INTERVIEW-Somali banker sees hope in business order after chaos
* Dahabshiil boasts offices in London, Dubai
* Confidence growing in ragged Somali shilling
* Businesses operate amid poor security, clan rivalries
By Edmund Blair
NAIROBI, May 8 (Reuters) - Somalia's government must lure more investors to drive the private economy because business owners have an interest in cementing fragile security gains, the chief executive of Somalia's biggest financial firm said.
Abdirashid Duale's company, Dahabshiil - which with a handful of others has survived the anarchy of the past two decades - exemplifies a strong entrepreneurial spirit, he says.
Its flagship operation is an international money transfer business handling hundreds of millions of dollars a year sent to Somalia, a country still grappling with an Islamist insurgency.
"The more people invest in the country, the more they have ownership ... the more they will look after their security and have an interest in the future of their community," Duale said in a telephone interview.
He was speaking while attending a conference in London this week to attract international support for rebuilding Somalia, where guns are rife and a new government has only tenuous control beyond the limits of the capital Mogadishu.
Though still fragile, the leadership elected last September marks a dramatic advance after 20 years of turmoil when the nation fell apart. A patchwork of warlords gave way to Islamist militants, while transitional governments came and went.
That chaos swept away the state-run economy of dictator Mohamed Siad Barre and left a vacuum in which some innovative Somalis created private airlines, set up 3G mobile services and kept finances flowing without a functioning financial authority.
"The government can come and go, it is the people who stay in the country," said Duale, who joined his father's business while at school. "Somalis are very entrepreneurial."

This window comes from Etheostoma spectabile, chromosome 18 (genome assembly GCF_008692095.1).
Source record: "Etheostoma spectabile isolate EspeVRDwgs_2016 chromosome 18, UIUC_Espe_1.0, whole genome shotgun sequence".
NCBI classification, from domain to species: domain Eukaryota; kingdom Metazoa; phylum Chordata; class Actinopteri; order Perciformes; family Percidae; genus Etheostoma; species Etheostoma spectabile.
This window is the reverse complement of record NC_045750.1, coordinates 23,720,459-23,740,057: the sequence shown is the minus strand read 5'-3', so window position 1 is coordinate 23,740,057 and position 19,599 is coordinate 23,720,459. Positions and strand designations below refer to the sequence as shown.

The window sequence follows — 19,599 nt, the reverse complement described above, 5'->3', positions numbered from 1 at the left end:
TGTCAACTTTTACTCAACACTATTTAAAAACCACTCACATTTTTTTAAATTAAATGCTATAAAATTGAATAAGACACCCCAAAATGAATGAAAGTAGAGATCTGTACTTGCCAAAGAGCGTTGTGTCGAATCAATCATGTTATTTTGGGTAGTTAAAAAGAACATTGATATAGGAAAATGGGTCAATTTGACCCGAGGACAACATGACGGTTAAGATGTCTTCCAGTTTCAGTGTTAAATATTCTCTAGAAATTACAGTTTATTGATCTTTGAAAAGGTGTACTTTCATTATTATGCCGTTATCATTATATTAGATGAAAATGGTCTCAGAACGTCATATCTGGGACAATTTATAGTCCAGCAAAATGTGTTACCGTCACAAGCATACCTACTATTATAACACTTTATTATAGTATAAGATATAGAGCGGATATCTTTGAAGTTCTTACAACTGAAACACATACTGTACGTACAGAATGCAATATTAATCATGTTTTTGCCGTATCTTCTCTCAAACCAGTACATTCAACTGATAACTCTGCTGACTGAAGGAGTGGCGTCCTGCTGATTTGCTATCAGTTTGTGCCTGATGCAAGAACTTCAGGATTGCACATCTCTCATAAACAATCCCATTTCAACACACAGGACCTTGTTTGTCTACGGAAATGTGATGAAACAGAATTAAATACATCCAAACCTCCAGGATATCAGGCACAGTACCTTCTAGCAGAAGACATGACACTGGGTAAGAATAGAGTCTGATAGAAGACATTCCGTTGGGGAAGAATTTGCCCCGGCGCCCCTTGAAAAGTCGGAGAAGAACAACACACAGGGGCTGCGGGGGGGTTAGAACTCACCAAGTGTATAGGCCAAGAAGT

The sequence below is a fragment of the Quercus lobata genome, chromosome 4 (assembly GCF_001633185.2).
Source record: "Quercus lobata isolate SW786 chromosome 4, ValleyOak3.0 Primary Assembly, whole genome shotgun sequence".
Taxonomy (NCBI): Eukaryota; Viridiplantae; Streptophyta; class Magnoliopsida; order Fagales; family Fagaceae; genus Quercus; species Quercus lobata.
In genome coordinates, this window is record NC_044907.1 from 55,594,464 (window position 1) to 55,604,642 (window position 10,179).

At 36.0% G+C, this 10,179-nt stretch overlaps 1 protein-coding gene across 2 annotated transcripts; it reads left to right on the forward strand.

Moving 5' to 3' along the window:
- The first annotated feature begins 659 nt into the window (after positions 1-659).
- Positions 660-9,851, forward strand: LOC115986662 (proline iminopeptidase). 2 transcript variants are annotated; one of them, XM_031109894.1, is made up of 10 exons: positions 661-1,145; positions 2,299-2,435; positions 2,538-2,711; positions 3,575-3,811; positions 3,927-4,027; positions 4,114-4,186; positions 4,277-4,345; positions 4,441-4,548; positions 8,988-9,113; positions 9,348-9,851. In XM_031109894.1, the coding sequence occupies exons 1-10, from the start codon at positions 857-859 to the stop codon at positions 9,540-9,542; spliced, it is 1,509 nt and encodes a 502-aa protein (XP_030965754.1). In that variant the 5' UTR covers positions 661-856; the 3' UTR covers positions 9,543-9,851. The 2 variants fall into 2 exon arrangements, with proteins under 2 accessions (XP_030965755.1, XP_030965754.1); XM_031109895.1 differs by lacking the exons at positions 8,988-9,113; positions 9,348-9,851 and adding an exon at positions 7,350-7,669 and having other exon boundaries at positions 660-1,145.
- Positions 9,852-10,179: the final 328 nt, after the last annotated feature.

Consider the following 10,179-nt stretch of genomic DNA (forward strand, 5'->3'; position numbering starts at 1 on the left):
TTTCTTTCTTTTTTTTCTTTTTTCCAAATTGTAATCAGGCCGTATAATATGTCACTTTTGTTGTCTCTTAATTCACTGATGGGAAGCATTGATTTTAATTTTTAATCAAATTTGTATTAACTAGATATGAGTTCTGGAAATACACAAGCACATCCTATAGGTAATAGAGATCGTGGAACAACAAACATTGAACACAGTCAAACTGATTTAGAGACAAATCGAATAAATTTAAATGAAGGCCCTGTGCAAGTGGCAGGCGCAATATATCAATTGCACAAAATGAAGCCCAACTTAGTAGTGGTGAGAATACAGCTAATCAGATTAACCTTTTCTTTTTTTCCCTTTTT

His family business testifies to that view. Founded in 1970, Dahabshiil collapsed in 1988 when civil conflict took a hold, but has since been rebuilt with offices in Somalia, other African states, London and Dubai.
CROSSING THE LINE
"There is a Somali style of dealing with challenges," Duale said, explaining how his company has faced hurdles few others in the financial world have to deal with.
His money transfer and banking business has had to build a high degree of trust from customers, who send their cash to a nation without a fully functioning regulator.
It requires overcoming suspicions between clans that were deepened by conflict. "We cross the clan line," said Duale, running what he calls Somalia's biggest private sector employer. "We employ lots of people who have local knowledge."
Dahabshiil relies on its own security arrangements for protection because the police force of poorly trained and low-paid officers struggles to impose the law.
A company office in Mogadishu was bombed last month and militants ordered it closed. Wary of threats, Dahabshiil does not divulge its financial details to avoid drawing "unwanted interest" that could endanger staff or the group's operations.
Instead, Duale referred to a U.N. estimate that $2 billion was sent to Somalia a year, and he said Dahabshiil handled a "large part of that amount" without being more specific.
The scale of the business is evident from the prominent Dahabshiil billboards across Mogadishu, although the Somali headquarters are in Hargeisa, the capital of the breakaway Somaliland region.
Other businesses are growing, too. Hotels, restaurants and the odd shopping mall are opening in Mogadishu and some Somali businesses accept Dahabshiil's debit card.
The card, a novelty for Somalia when launched in 2009, is a welcome alternative to the ragged Somali shilling banknotes printed in the 1980s that still circulate. Many use dollars.
The more stable outlook has helped boosted the shilling by some 80 percent since 2011 to around 18,000 to the dollar.
Other indicators are harder to come by, but officials say Somalia's average per capita income of $284 is higher than 12 nations below it with more stable governments. (Editing by Richard Lough, Ron Askew)
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